Known for his work in the Frozen series, which are two of the top-ranked Disney Animation movies, Josh Gad is the grandchild of Holocaust survivors. This year on Holocaust Remembrance Day, the Beauty and the Beast actor posted on Instagram a family photo with his grandparents who, during the Holocaust, were separated from their parents and put into concentration camps:

For nearly half a decade and the remainder of their youth, they would be forced to work for their oppressors while surviving on nothing but scraps of bread. They would be tortured and humiliated and branded like cattle. Only by sheer strength and will power would they both manage to escape the Nazis on their respective death marches. Throughout their lives, they would always say the familiar words (“never forget”).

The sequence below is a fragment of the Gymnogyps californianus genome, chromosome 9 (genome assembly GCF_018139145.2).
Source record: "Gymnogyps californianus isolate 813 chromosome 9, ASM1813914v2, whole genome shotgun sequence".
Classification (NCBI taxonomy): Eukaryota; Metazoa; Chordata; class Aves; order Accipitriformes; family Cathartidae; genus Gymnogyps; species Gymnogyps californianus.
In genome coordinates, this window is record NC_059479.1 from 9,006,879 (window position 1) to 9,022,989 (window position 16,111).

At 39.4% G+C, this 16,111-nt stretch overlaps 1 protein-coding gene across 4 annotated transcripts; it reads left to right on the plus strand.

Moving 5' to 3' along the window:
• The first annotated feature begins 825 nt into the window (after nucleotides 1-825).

At the end of Gad’s post, he delivers a powerful reminder about being two generations away from a world where Jews were targeted "for nothing more than their identity and faith." He concluded with a takeaway message we should all hold dear:

It is my prayer on this day that we can build a world that learns from its lessons.

The families of each of these celebrities dealt with unspeakable tragedies during the Holocaust, but survived and showed resilience. Through each story told, A-listers help keep the memories of their ancestors alive. Each survivor’s story helps future generations understand the depths of the atrocities that occurred in the world.

Make sure to take a look at our streaming schedule so you’re updated on the latest movies and TV shows these celebrities are in.